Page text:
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By BEN SANCHEZ
Business Journal Writer
STOCKTON — Hundreds turned out to hear about the positive impacts that women are having in their community.
On Sept. 12, University of the Pacific’s Alex G. Spanos Center was home to the third annual Advancing Women’s Leadership forum, with a keynote address given by Facebook CEO Sheryl Sandberg.
The forum showcased women’s leadership in several professional fields that encourage and motivate young women to create a lasting, positive impact in the places where they live and work.
Similar themes echoed from each speaker to be resilient, knowing it is ok to fail and never give up on a dream. Each speaker shared unique, personal stories of the challenges they faced throughout their careers.
Jade Simmons, concert pianist and opening speaker for the event, played an energetic performance, as she interweaved classical music with hip-hop beats, and shared her personal story.
Simmons expressed that her unique blend of music separated herself from other concert artists throughout her career. She suggested she made a difference by integrating storytelling between music.
“I moved beyond impressing (listeners) to impacting them,” Simmons said. Once she embraced certain aspects of herself and bringing forth “your whole self to others even if they don’t understand it,” she found purpose in her art form. By discovering her purpose, Simmons said she believes that purpose is “not the thing you do, but the thing that happens to others when you do what you do.”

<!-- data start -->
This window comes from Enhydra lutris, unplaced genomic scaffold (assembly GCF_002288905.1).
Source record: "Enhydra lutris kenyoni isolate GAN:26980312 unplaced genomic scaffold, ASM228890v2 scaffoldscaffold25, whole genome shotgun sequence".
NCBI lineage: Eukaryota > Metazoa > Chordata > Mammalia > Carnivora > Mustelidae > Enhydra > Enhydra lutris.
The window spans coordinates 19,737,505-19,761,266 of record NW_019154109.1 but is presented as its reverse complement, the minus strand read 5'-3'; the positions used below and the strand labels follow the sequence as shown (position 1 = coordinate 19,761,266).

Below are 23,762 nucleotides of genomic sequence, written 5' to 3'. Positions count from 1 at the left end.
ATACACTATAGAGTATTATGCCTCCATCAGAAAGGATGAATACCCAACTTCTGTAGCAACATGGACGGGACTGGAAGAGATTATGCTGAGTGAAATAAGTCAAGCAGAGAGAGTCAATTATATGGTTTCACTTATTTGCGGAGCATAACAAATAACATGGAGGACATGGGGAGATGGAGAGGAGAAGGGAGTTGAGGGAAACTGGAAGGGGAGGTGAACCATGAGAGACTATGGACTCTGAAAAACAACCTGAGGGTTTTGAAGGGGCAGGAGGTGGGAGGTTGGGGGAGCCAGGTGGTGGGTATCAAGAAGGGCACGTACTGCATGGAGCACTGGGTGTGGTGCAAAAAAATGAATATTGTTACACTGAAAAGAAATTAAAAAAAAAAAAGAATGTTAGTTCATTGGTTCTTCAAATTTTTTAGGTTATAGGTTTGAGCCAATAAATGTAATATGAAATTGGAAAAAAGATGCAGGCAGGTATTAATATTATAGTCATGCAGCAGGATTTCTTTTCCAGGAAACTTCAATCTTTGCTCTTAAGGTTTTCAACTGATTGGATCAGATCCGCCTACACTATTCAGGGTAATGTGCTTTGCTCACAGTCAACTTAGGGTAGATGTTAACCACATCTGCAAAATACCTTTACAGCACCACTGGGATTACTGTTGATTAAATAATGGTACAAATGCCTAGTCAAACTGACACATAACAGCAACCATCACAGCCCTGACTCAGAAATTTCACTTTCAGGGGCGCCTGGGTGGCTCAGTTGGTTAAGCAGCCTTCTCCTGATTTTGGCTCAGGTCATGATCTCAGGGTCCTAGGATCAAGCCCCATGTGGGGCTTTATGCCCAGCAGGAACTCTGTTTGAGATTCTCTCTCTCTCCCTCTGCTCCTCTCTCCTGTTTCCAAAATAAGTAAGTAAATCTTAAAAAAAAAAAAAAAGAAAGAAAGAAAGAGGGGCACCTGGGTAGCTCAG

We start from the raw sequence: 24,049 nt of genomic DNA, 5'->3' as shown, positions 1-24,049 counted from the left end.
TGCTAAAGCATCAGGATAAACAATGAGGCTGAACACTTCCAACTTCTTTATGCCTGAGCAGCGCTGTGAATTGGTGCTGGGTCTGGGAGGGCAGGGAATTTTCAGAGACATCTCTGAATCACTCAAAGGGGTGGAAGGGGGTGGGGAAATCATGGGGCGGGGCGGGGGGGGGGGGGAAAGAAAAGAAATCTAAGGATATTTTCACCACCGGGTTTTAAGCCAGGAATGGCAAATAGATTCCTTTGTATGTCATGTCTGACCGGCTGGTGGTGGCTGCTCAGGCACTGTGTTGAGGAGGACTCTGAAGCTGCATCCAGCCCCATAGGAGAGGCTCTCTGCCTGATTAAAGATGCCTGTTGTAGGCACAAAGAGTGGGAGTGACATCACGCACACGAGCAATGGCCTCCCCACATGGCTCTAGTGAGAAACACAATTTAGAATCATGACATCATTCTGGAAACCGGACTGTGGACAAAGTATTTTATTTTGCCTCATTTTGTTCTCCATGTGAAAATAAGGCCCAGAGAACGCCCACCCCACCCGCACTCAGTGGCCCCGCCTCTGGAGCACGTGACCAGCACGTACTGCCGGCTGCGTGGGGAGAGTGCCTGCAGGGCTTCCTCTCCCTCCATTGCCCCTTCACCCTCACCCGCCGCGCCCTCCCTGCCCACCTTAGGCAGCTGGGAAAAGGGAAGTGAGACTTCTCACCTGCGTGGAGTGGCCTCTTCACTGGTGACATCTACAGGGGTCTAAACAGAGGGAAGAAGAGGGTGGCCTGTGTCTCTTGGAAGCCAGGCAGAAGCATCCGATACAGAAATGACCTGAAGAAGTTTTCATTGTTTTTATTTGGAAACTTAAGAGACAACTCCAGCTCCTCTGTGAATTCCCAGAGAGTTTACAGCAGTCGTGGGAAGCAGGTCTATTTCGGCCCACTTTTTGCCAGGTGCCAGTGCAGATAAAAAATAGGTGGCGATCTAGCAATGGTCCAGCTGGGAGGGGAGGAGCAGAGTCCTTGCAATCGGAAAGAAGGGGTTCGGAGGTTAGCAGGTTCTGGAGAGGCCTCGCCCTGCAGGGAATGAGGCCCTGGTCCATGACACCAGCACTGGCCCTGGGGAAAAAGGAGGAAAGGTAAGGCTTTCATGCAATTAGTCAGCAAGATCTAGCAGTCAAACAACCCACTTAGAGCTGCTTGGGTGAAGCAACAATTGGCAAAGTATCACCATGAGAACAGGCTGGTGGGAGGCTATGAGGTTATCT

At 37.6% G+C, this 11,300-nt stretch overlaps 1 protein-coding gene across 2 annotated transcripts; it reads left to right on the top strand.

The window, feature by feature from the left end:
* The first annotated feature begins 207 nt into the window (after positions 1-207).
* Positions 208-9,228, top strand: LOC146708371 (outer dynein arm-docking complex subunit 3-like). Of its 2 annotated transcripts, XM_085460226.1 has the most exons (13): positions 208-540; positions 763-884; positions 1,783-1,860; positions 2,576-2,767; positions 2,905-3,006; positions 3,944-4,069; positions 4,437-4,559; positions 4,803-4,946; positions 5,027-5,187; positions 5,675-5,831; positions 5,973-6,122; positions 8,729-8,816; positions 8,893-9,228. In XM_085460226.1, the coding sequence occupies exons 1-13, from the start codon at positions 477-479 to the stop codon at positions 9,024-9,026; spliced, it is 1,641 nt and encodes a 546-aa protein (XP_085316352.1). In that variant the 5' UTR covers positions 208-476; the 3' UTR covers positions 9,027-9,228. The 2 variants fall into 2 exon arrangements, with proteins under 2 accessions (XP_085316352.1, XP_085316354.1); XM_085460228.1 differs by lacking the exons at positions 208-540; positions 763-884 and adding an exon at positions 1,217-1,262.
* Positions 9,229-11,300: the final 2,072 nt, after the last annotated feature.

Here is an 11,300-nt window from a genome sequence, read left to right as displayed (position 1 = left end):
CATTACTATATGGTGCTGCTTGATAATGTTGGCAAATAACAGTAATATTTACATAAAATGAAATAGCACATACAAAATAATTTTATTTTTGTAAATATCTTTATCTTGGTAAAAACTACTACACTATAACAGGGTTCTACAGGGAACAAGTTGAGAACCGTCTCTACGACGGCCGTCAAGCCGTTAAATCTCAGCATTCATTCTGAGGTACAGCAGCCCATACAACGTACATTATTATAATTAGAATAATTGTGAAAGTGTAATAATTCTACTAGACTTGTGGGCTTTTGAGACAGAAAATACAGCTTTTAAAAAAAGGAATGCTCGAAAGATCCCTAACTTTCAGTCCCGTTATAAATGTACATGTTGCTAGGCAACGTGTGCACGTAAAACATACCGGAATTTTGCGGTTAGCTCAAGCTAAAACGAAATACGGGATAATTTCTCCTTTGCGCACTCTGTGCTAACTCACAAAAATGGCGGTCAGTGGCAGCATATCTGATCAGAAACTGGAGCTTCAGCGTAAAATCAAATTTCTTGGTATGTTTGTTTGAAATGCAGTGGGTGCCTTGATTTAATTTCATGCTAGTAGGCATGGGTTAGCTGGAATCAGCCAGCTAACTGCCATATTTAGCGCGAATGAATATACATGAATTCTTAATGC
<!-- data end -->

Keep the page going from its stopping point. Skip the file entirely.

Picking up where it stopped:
Bank of America’s California President Janet Lamkin, a Stockton native, was the second guest speaker for Advancing Women’s Leadership. She shared her experience of humility, and how she expanded her world through travel.
Lamkin said that people should not be afraid to ask for what they want when approaching a job opportunity — and to take risks.
“Well thought-out risks can lead you to new opportunities. Be engaging and listen to people. Don’t be afraid to ask for advice when you need it,” Lamkin said. She said by cultivating these relationships with peers, co-workers and leaders, people can gain perspective from others who are more experienced in their career.
Sheryl Sandberg, CEO of Facebook, was the keynote speaker for the event. Sandberg emphasized society treats boys and girls differently, using examples of how girls are told they are “too bossy.” Supporting these young women to dream and providing a perspective to break the barriers set in place will inspire their own personal growth.
“That little girl’s not bossy, that little girl has executive leadership skills,” Sandberg said. She offered advice to young women to be more involved in support groups throughout school. Joining a women’s group or “Lean In Circle” can help women learn, grow and support one another to achieve greater goals.
In closing, as Sandberg touched on the loss of her husband, she suggested people should focus on making short-term goals in their life. Long-term plans are unrealistic and we cannot plan for everything that happens in life, she said. Focusing on a year or 18-month plan that is doable will help a person maintain realistic goals to move forward with a career.
“We plan too much. We have to stop connecting the dots. You need to learn, then contribute and let the rest unfold,” Sandberg said.